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The ICROA Code aims to define international best practice for offset-inclusive carbon management and represents the minimum requirements that all ICROA members must meet. It is applicable to voluntary carbon management services provided by ICROA members and covers the following four areasCarbon Footprinting, GHG emission reduction advice, Offsetting and Communication

Details can be found in the Code of Best Practice Executive Summary and Technical Specifications. 

In summary, ICROA members commit to:

  • Perform carbon measurement in accordance with international standards (e.g. WRI/WBCSD GHG Protocols and ISO 14064)
  • Encourage clients to set challenging targets to go beyond business-as-usual
  • Encourage clients to assess emission reduction opportunities and prioritise cost-effective actions
  • Use credible carbon credits in accordance with international standards and programs (refer to next section for list of permitted sources of carbon credits)
  • Use third-party registries to retire and remove carbon credits used for offsetting
  • Encourage clients to communicate their carbon status and footprints, including emissions associated with the organisation, product, service or event, as well as details about actions to reduce and offset emissions

Sourcing and Use of Carbon Credits for Offsetting

When offsetting greenhouse gas emissions on behalf of a client, ICROA members commit to use carbon credits based on the principles of:

  • Real
  • Measureable
  • Permanent
  • Additional
  • Independently verified
  • Unique

ICROA members are also encouraged to promote sustainable development in the projects that they develop and provide. When offsetting greenhouse gas emissions on behalf of a client, ICROA members commit to use carbon credits that are or will be validated, verified and registered under the following offset standards.

American Carbon Registry

Clean Development Mechanism (CDM)

Climate Action Reserve

Gold Standard

Joint Implementation (JI)

Verified Carbon Standard (VCS)

Emissions Reduction Fund (ERF) of the Australian Government

Under special circumstances and in accordance with strict conditions, ICROA members may use carbon credits from government-approved schemes as well as non-carbon accounting standards (e.g. Climate, Community and Biodiversity Alliance; Social Carbon) that are combined with approved offset standards.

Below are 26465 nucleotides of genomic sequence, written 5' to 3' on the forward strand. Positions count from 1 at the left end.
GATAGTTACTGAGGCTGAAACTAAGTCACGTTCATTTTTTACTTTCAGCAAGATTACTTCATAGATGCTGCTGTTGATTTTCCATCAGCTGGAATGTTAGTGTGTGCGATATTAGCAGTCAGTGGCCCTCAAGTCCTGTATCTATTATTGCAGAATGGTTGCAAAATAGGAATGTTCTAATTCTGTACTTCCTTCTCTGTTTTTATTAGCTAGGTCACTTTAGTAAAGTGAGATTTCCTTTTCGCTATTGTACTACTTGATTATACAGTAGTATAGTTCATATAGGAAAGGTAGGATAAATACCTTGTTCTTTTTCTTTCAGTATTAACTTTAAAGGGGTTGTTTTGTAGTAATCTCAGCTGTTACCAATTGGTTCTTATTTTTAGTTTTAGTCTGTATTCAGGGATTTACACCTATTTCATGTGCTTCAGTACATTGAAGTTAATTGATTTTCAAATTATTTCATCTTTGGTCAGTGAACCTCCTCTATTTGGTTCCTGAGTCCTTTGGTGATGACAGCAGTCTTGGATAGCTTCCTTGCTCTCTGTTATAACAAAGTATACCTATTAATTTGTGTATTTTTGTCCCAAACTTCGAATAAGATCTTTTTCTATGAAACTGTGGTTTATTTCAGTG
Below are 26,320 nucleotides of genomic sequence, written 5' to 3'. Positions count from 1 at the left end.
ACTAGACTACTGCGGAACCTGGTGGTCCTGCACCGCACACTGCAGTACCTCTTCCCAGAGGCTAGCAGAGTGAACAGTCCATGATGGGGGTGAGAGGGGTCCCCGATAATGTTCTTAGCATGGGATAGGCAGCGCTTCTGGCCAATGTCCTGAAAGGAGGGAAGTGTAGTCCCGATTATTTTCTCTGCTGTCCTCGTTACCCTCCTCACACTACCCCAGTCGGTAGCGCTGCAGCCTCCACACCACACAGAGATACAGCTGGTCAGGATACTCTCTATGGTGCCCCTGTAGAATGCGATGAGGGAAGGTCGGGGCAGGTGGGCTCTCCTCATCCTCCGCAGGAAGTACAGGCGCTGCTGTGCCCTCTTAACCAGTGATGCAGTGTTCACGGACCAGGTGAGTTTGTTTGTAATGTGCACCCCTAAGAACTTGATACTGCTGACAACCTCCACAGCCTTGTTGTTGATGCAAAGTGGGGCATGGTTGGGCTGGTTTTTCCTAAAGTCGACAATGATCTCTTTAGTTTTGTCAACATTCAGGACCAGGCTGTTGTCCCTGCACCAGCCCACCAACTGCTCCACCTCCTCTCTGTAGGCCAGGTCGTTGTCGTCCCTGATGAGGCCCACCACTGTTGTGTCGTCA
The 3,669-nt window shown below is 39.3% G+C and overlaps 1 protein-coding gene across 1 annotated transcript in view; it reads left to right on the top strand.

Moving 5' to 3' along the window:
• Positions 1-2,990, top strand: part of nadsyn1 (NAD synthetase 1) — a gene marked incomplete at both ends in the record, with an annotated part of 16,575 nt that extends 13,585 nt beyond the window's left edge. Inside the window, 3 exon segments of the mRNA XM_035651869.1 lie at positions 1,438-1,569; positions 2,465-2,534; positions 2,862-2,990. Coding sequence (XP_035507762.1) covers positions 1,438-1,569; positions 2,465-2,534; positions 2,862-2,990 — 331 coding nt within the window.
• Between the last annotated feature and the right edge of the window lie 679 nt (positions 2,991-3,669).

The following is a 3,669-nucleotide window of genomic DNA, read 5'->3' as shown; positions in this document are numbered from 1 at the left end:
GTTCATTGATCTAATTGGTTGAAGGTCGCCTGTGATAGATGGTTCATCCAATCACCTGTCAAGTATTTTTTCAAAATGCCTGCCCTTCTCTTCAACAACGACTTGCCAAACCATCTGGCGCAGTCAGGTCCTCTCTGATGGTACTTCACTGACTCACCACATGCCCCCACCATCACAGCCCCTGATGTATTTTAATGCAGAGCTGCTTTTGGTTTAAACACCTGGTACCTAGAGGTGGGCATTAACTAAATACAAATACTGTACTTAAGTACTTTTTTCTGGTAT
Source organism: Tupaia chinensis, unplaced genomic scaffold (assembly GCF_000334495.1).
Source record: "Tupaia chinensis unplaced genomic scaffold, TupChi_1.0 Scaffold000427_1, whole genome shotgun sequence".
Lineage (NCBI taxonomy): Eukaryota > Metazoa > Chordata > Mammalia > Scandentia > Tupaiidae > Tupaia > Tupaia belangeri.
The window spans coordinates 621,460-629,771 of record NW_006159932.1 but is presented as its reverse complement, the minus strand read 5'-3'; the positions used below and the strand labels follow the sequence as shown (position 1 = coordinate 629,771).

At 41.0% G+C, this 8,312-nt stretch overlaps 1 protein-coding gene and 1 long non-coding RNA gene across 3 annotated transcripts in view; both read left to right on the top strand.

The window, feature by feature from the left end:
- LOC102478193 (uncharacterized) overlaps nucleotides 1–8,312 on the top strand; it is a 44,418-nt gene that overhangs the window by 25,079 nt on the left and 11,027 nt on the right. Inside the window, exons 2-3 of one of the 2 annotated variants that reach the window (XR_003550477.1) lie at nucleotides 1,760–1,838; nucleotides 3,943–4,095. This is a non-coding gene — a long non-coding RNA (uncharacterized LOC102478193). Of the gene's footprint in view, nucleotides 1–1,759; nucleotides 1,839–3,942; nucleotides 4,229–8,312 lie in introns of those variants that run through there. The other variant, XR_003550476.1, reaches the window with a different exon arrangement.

ICROA members that are not in good standing with ICROA or are not compliant with the Code of Best Practice and fail to resolve such infractions shall be excluded from ICROA. 

Approved emissions factors:

New Zealand: Ministry for the Environment – National Emissions Factors

Australia: Department of the Environment  and Energy - National Greenhouse Accounts Factors

Germany: BMU (Federal Ministry for the Environment)

Netherlands: Ministry of Infrastructure and the Environment - National Emission Factors

UK: Department for Business, Energy & Industrial Strategy (BEIS) - Current GHG conversion factors

Intergovernmental Panel on Climate Change (IPCC): Emission Factors Database

Policy FAQ's: 

What is ICROA's position on RFI?

ICROA is committed to reaching a consensus on Radiative Forcing Index (RFI), a consensus that accurately reflects scientific opinion on this contentious issue. RFI is the factor used to multiply the carbon emissions generated by a flight in order to account for a range of factors that can increase the footprint of a flight. These factors include, accounting for non-CO2 gases generated by the combustion of aviation fuel (i.e. sulphur and methane), flying through certain types of clouds, and even flying at night. ICROA acknowledges that there are currently different approaches to calculating air travel emissions, particularly regarding the RFI factor. Once sufficient consensus within the scientific community becomes more apparent, ICROA will develop a more numerically specific consensus on RFI, or the most appropriate metric, through an international, collaborative and transparent process. In the interim, ICROA will base its approach to RFI on the principle of transparency. ICROA members must publicly disclose what RFI they apply and their rationale for applying that RFI. ICROA will also play an educational role on RFI.

What is ICROA's position on additionality?

Additionality is a fundamental criterion for any offset project. ICROA members support the offset standards included in the ICROA Code as the best available tools for assessing additionality. ICROA members are committed to interpreting and using these tools in good faith and require that all projects' successful implementation and operation are dependent on the availability of carbon finance. This is reflected in the ICROA Code of Best Practice. For offset credits that use performance based additionality, ICROA reviews how the benchmarks for performance based additionality have been set by the standards to ensure that this process has been completed transparently.

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